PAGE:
Georgia couple take part in clinical trials in hopes of slowing the progression of Alzheimer’s

Atlanta News First- By Sawyer Buccy

Published: Nov. 29, 2023 at 4:51 PM EST|Updated: 15 hours ago

ATLANTA, Ga. (Atlanta News First) – You probably know someone whose life has been impacted in one way or another by Alzheimer’s. Some people are fighting to find ways to slow the progression of the disease through clinical trials. One Georgia couple has been part of that fight.

What would you do to have more time with the people you love?

When Max Chosewood was diagnosed with Alzheimer’s about 3 years ago, his family immediately knew what they wanted…time. They chose to get involved in clinical trials, to freeze or halt or slow a disease there is no cure for…not yet.

“We thought more about the idea it would help Max, so he wouldn’t decline fast. We thought, ‘Let’s do it because if it will help in any way, that is a great thing,’” said Judy Chosewood.

Some doctors are fighting to find a cure through clinical trials.

“There really are no safe, effective treatments that modify Alzheimer’s disease. It has been really a lifelong challenge for me because I have gone through my father and grandfather having Alzheimer’s disease,” said Dr. Marshall Nash with ALCANZA/NeuroStudies.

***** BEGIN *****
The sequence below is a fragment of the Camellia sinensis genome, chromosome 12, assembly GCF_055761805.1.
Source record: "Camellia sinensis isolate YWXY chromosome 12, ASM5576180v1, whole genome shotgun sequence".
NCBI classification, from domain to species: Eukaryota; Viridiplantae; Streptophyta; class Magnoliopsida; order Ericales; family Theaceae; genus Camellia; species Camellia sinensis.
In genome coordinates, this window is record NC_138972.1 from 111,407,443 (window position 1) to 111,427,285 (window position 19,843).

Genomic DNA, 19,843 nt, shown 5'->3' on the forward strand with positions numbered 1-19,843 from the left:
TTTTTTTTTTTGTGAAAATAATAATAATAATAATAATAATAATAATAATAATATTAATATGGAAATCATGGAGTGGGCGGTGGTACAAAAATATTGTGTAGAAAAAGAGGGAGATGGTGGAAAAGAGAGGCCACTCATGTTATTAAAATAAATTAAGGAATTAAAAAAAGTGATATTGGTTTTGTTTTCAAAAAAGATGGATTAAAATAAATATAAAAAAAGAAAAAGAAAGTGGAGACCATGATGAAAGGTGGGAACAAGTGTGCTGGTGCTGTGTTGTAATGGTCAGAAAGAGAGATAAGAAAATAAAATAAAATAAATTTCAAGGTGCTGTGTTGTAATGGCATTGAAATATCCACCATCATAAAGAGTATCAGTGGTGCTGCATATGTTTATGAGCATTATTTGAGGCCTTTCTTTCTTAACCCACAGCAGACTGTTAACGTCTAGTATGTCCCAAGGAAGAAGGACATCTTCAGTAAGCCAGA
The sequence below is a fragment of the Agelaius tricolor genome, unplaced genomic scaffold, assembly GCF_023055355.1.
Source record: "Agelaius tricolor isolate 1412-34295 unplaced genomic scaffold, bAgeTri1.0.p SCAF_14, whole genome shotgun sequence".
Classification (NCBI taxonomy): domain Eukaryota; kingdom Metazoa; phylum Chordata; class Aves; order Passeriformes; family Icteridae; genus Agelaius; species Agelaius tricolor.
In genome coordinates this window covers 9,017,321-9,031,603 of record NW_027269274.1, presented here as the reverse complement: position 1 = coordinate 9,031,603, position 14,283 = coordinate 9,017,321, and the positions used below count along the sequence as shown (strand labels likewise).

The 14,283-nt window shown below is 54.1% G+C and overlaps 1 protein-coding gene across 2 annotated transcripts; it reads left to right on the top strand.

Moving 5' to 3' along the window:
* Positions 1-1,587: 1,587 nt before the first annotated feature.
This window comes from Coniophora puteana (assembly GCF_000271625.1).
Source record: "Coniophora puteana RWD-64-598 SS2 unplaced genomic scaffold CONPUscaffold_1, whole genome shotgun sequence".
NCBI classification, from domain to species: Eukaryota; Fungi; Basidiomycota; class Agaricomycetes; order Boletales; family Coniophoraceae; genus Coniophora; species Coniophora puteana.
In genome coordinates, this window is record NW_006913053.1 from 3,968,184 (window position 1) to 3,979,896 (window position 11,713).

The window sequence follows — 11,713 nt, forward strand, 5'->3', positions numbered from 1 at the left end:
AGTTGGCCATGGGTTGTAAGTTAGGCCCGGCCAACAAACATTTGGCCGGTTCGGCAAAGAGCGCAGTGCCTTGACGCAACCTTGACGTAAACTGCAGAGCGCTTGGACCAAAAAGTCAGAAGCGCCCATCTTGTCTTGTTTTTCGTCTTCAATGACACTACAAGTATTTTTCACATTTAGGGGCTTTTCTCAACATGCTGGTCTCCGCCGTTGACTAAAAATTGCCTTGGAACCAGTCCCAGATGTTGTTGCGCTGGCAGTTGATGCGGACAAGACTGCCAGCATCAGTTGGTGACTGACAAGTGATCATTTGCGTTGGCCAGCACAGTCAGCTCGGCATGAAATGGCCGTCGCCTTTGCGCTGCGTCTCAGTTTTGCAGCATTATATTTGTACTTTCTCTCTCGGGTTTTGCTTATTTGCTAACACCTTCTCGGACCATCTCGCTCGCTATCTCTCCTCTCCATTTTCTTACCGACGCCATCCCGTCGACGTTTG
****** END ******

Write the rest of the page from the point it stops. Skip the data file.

We are at NeuroStudies in Decatur.

“It is important to keep raising the bar on the safety of the medications we are giving people and how effective they are,” said Dr. Nash.

According to the Alzheimer’s Association, “Without clinical trials, there can be no better treatments, no prevention and no cure for Alzheimer’s disease. Recruiting and retaining diverse trial participants is now the greatest obstacle, other than funding, to developing the next generation of Alzheimer’s treatments. Individuals with dementia, caregivers and healthy volunteers are all needed to participate in clinical studies focused on Alzheimer’s and other dementias.”

Dr. Nash tells us that Max was on one of the drugs recently approved and says the meds did slow the progression of his Alzheimer’s compared to the normal progression of the disease.

For some doctors it is about the science, the cure, for some families it is about time, making more of it.

“60 years married to this girl, I still have things to tell her,” said Max Chosewood.

Copyright 2023 WANF. All rights reserved.

To top